Despite all the advancements in data storage technologies, disasters do sometimes result in data loss for businesses. In this article, we outline some common small business data storage disasters and what you can do to preempt — and hopefully prevent — them.
Remember the old adage about an ounce of prevention being worth a pound of cure? Certainly, investing in protecting your data is certainly more desirable — and much less expensive — than permanent data loss.
3 Common Small business Storage Disasters
1. Storage Appliance Failure
Let’s say that you’ve just acquired a top-end NAS (Network Attached Storage) or SAN (Storage Area Network) appliance for your small business, and configured it with a good level of redundancy. As a diligent small business owner, you certainly deserve a pat on the back for a job well done.
What you may not realize, however, is that while storage appliances do protect against disk failures, the appliances themselves are hardly immune against failure. Indeed a study by Quorum, a disaster recovery vendor, attributed 55 percent of all small business downtime events to hardware failure.
There are a couple of methods to protect against storage appliance failure, the easiest of which is a regular offline data backup. Moreover, most mid-range (or better) storage devices also allow for data replication between separate NAS or SAN devices to protect against malfunction on one of them.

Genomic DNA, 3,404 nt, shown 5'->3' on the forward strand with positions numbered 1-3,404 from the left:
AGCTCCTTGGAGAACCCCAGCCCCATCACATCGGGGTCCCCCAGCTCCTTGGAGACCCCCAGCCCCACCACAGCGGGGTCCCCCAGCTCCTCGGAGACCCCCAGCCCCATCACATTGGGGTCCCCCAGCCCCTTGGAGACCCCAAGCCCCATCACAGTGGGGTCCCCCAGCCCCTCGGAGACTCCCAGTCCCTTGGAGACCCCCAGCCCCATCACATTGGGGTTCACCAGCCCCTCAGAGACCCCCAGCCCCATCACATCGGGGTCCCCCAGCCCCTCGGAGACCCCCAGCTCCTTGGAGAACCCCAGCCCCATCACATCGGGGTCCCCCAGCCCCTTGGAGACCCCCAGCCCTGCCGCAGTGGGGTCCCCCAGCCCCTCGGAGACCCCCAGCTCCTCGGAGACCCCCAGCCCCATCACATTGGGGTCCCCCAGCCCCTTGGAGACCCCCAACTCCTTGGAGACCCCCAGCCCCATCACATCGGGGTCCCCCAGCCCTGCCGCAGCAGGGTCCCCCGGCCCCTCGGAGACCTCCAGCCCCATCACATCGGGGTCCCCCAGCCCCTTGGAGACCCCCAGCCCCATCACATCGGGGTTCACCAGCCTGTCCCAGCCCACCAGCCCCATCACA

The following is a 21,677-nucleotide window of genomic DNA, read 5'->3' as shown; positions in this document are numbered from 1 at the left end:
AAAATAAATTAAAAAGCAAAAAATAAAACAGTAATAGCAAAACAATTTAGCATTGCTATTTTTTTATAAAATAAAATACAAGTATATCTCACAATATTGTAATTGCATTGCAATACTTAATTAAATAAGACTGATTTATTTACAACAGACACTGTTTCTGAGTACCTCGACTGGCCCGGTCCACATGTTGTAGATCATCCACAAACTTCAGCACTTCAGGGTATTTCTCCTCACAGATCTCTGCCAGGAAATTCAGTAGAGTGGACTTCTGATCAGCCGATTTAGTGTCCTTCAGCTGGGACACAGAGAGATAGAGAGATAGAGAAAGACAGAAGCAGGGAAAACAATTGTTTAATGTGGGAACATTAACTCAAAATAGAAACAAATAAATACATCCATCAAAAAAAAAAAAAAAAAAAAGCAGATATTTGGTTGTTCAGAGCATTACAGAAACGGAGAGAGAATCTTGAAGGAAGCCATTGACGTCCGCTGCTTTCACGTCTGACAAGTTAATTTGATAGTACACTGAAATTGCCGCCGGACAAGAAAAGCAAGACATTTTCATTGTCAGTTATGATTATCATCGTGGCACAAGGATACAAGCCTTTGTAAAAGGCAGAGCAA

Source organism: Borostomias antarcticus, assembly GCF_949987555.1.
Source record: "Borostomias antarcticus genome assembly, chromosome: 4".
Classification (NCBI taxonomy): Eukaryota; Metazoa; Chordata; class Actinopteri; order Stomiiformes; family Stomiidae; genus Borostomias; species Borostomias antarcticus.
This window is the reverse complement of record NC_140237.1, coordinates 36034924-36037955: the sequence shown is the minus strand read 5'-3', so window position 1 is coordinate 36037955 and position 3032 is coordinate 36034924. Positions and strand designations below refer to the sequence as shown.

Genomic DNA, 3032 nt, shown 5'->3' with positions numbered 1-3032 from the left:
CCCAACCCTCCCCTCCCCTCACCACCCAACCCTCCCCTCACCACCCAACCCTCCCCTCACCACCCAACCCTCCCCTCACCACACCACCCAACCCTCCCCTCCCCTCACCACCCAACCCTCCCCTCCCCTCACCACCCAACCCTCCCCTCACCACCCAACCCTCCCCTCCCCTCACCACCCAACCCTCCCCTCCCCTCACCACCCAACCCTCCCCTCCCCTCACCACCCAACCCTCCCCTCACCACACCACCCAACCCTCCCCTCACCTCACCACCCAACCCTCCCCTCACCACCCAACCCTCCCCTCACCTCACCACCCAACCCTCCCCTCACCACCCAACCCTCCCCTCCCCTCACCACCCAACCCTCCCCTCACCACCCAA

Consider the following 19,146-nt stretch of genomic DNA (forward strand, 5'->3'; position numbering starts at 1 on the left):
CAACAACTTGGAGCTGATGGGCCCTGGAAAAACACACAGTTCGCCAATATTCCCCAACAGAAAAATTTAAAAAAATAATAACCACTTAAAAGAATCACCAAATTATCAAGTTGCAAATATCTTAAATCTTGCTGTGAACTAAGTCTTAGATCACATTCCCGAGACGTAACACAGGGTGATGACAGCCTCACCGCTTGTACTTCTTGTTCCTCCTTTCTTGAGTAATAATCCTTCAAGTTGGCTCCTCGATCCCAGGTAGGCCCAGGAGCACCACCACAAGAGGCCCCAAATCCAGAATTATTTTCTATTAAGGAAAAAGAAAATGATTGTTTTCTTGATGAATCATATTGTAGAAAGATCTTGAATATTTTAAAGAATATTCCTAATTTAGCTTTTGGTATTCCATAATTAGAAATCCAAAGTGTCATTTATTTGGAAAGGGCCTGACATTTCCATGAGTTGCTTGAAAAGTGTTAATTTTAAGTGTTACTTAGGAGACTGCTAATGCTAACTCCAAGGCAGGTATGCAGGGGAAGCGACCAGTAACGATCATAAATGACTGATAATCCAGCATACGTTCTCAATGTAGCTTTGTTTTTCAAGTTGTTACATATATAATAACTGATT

2. Accidental Deletion
As much as we might hate to admit it, even the best of us have accidentally deleted a file or a folder on occasion. While it’s usually a simple matter to recover data from the Recycle Bin, the chances for data loss increases exponentially when you don’t notice mistakes immediately.
In instances when weeks or months go by before you realize that you or an employee has accidentally data deleted, the only viable method of recovering the information is the presence of a separate data backup. As such, it makes sense to ensure that your company has a full-fledged data backup application that is configured to perform incremental backup copies.
3. Failed Backup
Finally, it is imperative that small business IT managers remember that automatic backup is not necessarily intelligent. Problems can – and often do – crop up after weeks or months of seamless data backups.
We have encountered real-life scenarios where, without constant monitoring, backup procedures that worked correctly in the past failed without anyone being the wiser. You can imagine the consternation and panic that would ensue if you only discovered this problem existed after a disaster.
Small business owners must periodically check their data backups to ensure that they are working as expected. In addition, test the data backups to ensure that they are usable — e.g., not corrupted — in the event of a catastrophic disaster.
Paul Mah covers technology for SMBs for Small Business Computing and for IT Business Edge. He also shares his passion for and knowledge of everything from networking to operating systems as an instructor at Republic Polytechnic in Singapore, and is a contributor to a number of tech sites, including Ars Technica and TechRepublic.
|Do you have a comment or question about this article or other small business topics in general? Speak out in the SmallBusinessComputing.com Forums. Join the discussion today!|